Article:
Recently, gluten has been one of the most searched nutritional topics. Over 17,000 research papers that discuss gluten have been published.
So what’s wrong with that guy?
Well, people became increasingly caring about gluten because it has been associated with a common gut disease called “Celiac Disease.”
There is also a plethora of research that discusses other effects of gluten on different aspects of human health, other than gut health.
For example, some contradictory evidence says that gluten can lead to obesity, while others say a gluten-free diet can treat kids with Attention-Deficit / Hyperactivity Disorder (ADHD) and much more stuff!
As a result, food companies started making some “gluten-free” foods, claiming their countless benefits. This added to the confusion and made people wonder if this food really helps.
This article will clear all doubts about gluten and answer the most googled questions about it.
Ultimately, after reading this article, you will know whether you should really avoid it or not.
Gluten: A Brief Overview
Gluten is a protein present in wheat and other grain products. It forms large interconnected structures called gluten-protein complexes during the cooking process.
These complexes are what make the bread rise. They also provide some elasticity to the product.
Gluten is made of many proteins. The most important of them is gliadin.
Gliadin is what is responsible for the variety of problems caused by gluten, like celiac disease and many others.
Will I Get Celiac Disease If I Consume Gluten-Rich Food?
One of the main reasons why the gluten-free diet was invented (and most probably why you are reading this article) is celiac disease.
Some people, for unknown reasons, are allergic to gluten, specifically gliadin. When they ingest it, they start developing gastrointestinal problems like bloating, vomiting and diarrhea.
This happens because their immune system, for poorly understood reasons, creates an immune response against gliadin, leading to gut inflammation.
This makes their gut sick and leads to symptoms.
Now you may wonder, if I consume gluten-rich food, will I get celiac?
Short answer: No.
Celiac happens due to the presence of some genetic predisposition in addition to some environmental factors.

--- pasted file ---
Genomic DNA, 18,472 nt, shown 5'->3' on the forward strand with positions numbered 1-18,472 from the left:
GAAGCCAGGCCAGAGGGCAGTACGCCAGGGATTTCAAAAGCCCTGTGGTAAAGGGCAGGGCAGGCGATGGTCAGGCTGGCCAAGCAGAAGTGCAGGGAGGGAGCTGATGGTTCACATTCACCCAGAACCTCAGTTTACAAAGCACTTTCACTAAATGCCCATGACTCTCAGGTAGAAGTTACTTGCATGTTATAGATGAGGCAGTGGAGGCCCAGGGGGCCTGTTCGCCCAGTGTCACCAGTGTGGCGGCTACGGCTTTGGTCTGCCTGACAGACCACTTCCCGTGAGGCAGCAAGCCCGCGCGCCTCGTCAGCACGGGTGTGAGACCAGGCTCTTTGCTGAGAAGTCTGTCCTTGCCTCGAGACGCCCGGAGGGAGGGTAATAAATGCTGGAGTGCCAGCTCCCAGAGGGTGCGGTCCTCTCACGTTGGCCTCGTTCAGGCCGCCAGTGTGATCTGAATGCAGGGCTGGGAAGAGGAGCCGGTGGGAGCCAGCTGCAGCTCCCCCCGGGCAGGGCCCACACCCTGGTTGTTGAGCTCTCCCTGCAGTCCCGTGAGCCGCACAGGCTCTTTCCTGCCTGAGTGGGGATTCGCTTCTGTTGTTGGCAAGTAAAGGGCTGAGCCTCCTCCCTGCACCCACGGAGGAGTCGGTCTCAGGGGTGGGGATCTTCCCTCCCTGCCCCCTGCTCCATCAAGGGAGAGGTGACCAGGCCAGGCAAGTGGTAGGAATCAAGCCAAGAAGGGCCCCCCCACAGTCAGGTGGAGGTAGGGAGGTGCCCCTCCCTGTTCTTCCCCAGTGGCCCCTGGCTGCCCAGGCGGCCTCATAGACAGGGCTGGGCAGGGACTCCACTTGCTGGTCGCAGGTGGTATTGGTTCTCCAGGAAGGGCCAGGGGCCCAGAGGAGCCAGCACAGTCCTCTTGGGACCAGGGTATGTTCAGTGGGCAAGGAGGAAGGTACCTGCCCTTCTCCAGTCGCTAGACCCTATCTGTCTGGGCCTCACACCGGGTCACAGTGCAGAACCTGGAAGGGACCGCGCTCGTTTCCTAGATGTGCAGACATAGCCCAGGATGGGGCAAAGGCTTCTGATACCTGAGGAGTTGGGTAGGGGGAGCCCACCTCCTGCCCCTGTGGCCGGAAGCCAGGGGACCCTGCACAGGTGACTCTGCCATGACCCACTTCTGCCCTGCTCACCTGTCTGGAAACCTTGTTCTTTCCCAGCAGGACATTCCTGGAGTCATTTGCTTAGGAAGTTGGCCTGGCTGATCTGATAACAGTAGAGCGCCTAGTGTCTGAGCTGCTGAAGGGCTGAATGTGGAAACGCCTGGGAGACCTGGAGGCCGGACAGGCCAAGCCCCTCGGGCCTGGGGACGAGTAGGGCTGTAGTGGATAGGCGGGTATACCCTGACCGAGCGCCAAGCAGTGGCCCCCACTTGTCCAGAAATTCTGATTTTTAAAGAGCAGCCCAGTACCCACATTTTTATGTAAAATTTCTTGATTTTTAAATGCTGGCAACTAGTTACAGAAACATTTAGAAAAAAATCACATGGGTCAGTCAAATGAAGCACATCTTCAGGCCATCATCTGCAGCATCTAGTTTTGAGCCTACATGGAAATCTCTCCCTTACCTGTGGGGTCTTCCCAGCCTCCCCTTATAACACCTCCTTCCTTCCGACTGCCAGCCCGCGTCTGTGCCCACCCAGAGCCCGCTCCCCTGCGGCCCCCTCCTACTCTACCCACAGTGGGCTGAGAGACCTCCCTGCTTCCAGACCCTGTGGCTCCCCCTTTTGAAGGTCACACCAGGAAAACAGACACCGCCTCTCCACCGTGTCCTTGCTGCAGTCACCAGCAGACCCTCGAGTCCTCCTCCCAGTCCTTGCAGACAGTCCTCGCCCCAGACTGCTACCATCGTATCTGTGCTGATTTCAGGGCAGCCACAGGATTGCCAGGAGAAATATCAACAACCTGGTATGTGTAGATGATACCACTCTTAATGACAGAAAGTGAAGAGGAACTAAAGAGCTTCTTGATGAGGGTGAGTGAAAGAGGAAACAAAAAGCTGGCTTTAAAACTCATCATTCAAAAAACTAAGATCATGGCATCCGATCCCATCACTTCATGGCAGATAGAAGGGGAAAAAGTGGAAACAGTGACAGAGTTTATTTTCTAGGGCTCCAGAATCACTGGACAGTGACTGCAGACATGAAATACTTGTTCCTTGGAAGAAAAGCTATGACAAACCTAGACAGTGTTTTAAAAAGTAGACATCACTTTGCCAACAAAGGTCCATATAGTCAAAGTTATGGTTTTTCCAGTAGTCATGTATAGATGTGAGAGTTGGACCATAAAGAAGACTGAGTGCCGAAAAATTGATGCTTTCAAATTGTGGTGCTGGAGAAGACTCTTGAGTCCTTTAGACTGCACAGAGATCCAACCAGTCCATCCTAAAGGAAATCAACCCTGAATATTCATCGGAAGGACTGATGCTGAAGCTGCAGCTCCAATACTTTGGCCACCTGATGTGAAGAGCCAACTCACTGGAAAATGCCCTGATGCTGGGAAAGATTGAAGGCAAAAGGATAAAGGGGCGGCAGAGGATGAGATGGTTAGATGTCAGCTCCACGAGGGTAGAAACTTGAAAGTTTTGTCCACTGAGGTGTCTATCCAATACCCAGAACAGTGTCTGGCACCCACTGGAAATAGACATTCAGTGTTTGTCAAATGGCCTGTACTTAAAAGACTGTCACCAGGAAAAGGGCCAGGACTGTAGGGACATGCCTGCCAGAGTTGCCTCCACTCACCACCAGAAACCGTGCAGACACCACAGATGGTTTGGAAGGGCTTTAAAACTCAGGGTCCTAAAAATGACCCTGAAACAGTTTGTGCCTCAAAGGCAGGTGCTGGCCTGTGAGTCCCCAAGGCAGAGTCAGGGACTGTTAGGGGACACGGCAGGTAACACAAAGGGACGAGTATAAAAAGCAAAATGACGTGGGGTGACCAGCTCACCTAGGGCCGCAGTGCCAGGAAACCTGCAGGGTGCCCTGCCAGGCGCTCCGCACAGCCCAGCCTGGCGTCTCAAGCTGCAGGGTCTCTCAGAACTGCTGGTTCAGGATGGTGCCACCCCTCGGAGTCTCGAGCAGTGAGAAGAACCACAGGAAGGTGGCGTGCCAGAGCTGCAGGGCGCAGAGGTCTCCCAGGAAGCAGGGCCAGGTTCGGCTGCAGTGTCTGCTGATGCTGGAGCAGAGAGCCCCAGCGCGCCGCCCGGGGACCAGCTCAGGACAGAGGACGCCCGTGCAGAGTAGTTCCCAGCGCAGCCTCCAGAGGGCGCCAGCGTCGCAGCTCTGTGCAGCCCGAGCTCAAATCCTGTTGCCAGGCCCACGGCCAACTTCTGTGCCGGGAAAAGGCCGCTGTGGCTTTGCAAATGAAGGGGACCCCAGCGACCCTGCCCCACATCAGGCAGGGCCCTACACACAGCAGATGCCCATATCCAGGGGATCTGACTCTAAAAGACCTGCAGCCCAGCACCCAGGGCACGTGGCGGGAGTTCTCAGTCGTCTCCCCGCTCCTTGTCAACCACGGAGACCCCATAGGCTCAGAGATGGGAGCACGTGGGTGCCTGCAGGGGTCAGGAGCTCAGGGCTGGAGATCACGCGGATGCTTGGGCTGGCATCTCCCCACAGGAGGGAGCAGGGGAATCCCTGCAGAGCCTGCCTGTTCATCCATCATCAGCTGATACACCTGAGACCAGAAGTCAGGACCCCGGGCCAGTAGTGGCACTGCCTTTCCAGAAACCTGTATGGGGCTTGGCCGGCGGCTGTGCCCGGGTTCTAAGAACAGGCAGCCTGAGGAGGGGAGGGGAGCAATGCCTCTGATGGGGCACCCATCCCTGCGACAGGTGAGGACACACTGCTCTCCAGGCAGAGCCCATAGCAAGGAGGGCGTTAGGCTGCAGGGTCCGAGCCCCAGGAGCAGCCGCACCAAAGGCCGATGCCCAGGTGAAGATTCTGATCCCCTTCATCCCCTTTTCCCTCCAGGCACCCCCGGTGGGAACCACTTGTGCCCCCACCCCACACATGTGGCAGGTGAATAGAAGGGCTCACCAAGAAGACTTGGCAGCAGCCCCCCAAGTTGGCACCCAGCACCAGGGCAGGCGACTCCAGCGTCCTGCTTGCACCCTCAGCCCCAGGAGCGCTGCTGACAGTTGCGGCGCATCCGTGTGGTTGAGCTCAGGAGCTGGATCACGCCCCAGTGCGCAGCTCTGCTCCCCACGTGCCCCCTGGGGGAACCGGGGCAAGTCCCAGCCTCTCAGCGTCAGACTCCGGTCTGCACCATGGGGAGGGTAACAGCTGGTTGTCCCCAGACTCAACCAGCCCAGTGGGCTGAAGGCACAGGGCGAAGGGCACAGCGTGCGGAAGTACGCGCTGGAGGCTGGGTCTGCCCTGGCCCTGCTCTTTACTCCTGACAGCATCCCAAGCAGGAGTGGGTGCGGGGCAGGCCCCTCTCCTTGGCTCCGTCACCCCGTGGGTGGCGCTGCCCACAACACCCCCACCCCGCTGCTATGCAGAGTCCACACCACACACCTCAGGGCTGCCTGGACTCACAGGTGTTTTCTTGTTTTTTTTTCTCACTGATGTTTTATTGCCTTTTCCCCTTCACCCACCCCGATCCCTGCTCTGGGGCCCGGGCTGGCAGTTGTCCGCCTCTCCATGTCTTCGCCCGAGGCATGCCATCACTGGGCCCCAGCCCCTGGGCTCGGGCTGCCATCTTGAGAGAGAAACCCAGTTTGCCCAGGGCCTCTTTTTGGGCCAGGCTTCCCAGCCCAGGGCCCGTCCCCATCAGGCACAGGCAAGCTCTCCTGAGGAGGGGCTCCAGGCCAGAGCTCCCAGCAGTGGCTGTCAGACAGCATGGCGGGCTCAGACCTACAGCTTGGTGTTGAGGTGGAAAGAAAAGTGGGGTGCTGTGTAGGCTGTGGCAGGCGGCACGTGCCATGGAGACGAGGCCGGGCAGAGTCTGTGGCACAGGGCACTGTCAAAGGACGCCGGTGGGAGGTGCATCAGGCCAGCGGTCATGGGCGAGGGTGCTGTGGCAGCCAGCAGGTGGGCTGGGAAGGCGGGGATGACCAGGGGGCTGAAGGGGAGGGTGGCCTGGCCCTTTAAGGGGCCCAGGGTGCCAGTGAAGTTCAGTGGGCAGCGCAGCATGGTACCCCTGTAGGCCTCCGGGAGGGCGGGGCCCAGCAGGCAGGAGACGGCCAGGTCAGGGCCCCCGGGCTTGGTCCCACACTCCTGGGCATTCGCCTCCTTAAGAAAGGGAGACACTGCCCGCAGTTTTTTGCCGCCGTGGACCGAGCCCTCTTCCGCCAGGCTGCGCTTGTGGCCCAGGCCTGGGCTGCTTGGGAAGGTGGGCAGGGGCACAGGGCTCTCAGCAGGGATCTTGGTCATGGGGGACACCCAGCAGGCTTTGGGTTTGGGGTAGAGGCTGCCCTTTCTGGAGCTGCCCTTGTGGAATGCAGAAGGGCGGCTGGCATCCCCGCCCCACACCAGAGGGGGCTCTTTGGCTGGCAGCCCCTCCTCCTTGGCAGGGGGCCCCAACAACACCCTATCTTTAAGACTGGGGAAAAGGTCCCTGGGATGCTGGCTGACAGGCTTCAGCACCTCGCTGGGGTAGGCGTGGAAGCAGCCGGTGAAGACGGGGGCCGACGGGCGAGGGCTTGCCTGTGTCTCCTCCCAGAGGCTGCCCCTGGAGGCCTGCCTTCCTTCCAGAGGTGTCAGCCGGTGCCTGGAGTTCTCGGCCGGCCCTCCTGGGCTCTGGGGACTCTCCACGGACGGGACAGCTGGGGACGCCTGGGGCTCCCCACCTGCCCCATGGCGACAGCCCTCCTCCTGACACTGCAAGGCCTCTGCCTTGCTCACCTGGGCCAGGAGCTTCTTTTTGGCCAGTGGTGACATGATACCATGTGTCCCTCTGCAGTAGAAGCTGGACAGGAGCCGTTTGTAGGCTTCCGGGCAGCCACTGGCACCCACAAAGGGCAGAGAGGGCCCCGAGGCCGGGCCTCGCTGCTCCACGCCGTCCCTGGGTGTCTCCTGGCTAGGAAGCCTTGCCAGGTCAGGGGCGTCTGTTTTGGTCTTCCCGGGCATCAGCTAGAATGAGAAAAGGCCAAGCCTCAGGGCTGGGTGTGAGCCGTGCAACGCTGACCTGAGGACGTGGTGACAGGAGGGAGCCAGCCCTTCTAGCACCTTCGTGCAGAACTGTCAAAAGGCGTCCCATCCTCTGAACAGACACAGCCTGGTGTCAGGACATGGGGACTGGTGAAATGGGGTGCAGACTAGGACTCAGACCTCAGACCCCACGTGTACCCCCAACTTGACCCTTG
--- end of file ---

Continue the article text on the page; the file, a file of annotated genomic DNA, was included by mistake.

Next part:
Therefore, only genetically predisposed people will get celiac disease if they consume gluten.
Some research studies tried to investigate the environmental triggers of celiac. Some of these studies suggest that introducing gluten to infants between 4 to 6 months of age results in a reduction of risk.
However, a recent meta-analysis found no significant relationship between the timing of gluten introduction and the risk of developing celiac disease (1).
So, if you’re a mom of an infant, it is okay to introduce gluten at any time.
Is There A Pill For Gluten Sensitivity?
In addition to the gluten-free diet, some companies even market pills they claim to “help in celiac disease.
First of all, you should know that no pill or supplement can treat (or reverse) celiac disease.
However, the only thing that might work (in addition to a gluten-free diet) is a newly discovered enzyme called Aspergillus niger-derived PEP (AN-PEP). This is the only supplement supported by research (2).
This is an enzyme that can degrade gluten and control the symptoms of celiac disease. This is the only thing that you should buy for your condition. Otherwise, it is a complete waste of your money.
Will Gluten Make Me Chubby?
Gluten-free diets haven’t only been used for patients with celiac disease. They have also been used for many other health conditions like obesity.
Is there actual evidence regarding this aspect? Or it is just pseudoscience to market these products.
Unfortunately, we haven’t reached a single correct answer for that so far. A research study on animals found that gluten can directly influence fatty tissue and cause weight gain (3).
However, this study is done on animals, so we need further evidence to determine the impact of gluten consumption on human health.
It would be better to limit the amount of calorie intake in general, rather than limiting only gluten since there is not enough evidence on that.
Conclusion: Do I Really Need To Avoid Gluten?
You don’t need to avoid gluten if you haven’t been diagnosed with celiac disease.
Eating a gluten-rich diet won’t make you develop celiac disease because you need to be genetically predisposed, and it is unlikely that it will increase your weight.
Instead, it would be a good idea to focus on your food in general and exclude the stuff proven to be unhealthy like fast foods, refined sugars, etc.
Have you ever been on a gluten-free diet? Let us know down in the comments how your experience was!